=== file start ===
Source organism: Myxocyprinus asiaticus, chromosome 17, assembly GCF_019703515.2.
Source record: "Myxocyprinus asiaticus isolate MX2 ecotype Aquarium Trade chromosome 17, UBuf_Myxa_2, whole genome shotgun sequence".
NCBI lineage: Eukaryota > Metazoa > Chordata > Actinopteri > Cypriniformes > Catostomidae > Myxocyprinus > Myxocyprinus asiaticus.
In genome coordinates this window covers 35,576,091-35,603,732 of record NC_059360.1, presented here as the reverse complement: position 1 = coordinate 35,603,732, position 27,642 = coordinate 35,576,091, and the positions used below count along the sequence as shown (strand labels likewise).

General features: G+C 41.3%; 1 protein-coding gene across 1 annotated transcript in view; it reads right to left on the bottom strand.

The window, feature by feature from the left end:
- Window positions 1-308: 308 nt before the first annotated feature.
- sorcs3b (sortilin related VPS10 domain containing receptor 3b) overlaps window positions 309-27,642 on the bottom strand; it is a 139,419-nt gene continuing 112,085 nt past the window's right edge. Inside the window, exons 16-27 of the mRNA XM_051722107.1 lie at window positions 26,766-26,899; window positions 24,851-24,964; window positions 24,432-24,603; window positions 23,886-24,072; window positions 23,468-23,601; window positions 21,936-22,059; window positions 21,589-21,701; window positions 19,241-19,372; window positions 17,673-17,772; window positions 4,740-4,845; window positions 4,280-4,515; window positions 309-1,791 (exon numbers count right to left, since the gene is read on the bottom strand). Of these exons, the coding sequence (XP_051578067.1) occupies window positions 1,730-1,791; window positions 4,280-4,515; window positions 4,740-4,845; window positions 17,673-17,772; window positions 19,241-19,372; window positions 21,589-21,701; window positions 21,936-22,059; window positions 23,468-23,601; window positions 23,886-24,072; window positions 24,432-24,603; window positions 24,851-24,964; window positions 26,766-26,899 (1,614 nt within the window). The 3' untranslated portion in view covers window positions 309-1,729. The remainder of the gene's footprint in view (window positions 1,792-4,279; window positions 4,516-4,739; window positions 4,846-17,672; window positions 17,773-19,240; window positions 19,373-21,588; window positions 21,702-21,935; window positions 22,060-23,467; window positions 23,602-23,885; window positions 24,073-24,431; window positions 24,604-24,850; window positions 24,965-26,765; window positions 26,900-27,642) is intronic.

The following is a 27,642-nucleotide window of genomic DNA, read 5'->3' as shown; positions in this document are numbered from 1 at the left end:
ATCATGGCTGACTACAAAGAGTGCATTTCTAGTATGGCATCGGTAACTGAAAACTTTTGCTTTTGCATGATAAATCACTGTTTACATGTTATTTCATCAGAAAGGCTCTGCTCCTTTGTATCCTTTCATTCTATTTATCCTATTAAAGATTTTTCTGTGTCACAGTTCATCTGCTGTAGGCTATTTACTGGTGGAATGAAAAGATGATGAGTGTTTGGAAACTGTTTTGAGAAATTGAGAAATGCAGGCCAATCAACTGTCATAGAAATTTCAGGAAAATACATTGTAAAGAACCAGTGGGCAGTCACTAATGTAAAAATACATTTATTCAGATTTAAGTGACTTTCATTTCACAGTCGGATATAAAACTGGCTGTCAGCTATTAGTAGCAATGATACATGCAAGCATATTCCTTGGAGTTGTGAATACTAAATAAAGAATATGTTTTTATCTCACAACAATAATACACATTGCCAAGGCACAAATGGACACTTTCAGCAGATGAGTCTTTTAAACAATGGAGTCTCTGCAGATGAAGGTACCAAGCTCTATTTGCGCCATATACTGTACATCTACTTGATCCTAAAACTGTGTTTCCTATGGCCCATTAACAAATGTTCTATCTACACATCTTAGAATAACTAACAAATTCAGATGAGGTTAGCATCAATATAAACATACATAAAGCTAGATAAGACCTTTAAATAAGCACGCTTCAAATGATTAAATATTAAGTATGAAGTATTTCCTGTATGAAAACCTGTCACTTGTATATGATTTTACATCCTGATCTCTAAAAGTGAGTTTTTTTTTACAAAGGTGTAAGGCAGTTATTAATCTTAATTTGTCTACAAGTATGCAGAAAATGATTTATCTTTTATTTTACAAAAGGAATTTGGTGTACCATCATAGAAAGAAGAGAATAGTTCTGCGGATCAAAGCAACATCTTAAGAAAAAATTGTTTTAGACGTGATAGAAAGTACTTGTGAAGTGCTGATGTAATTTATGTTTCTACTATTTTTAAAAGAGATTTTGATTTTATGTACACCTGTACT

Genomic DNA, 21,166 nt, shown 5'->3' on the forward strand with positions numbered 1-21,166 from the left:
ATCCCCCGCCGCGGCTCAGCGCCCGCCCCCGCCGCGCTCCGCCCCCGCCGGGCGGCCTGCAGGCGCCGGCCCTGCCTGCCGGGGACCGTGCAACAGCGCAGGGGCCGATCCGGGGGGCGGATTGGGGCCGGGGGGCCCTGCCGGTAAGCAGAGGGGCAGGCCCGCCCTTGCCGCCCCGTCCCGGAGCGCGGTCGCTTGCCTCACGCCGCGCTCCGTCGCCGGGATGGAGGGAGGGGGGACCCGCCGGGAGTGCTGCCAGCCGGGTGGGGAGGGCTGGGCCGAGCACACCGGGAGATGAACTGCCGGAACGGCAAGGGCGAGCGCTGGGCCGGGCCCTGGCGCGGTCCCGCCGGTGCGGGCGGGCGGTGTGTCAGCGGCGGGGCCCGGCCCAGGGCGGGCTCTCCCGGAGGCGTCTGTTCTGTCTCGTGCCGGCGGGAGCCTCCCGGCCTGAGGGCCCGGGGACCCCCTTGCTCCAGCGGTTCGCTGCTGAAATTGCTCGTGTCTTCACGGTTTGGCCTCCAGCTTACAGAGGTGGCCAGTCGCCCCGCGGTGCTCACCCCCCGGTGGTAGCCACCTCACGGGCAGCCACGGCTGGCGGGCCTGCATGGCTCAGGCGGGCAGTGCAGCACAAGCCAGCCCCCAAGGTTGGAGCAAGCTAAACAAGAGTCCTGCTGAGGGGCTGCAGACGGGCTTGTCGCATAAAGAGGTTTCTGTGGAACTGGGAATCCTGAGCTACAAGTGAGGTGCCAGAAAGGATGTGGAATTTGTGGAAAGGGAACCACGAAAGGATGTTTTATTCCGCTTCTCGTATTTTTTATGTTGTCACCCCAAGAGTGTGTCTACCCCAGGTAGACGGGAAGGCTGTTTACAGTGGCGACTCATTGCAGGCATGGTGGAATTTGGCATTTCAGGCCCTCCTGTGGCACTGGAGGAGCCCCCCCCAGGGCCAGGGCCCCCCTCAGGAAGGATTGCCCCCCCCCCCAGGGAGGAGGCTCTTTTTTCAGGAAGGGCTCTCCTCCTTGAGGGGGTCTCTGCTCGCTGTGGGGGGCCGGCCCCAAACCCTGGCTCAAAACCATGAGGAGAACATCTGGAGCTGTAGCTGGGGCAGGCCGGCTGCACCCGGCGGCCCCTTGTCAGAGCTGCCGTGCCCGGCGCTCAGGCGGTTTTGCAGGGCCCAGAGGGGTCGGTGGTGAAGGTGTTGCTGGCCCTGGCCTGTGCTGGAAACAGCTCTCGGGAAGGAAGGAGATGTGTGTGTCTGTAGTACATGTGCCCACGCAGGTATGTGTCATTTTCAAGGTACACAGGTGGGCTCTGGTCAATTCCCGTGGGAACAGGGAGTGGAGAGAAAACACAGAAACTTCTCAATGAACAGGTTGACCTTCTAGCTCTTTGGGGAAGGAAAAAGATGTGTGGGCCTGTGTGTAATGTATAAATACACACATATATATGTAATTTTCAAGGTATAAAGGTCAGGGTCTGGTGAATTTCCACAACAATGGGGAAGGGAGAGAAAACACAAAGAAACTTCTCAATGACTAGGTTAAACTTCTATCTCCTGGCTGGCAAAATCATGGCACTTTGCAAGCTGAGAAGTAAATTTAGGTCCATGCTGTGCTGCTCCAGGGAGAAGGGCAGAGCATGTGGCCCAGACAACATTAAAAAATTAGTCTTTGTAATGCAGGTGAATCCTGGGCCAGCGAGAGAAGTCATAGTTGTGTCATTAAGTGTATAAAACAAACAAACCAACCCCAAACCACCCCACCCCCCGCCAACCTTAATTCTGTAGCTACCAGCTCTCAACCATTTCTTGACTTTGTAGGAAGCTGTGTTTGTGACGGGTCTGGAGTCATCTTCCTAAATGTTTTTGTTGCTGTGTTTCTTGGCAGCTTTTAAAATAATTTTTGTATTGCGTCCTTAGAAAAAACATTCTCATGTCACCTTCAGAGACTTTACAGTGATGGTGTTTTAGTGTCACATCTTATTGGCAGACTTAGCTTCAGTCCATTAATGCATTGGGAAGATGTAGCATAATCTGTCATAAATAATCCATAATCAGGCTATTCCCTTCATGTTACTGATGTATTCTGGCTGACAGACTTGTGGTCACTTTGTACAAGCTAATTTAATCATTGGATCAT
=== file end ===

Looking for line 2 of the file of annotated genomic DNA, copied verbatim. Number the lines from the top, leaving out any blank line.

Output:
Source record: "Myxocyprinus asiaticus isolate MX2 ecotype Aquarium Trade chromosome 17, UBuf_Myxa_2, whole genome shotgun sequence".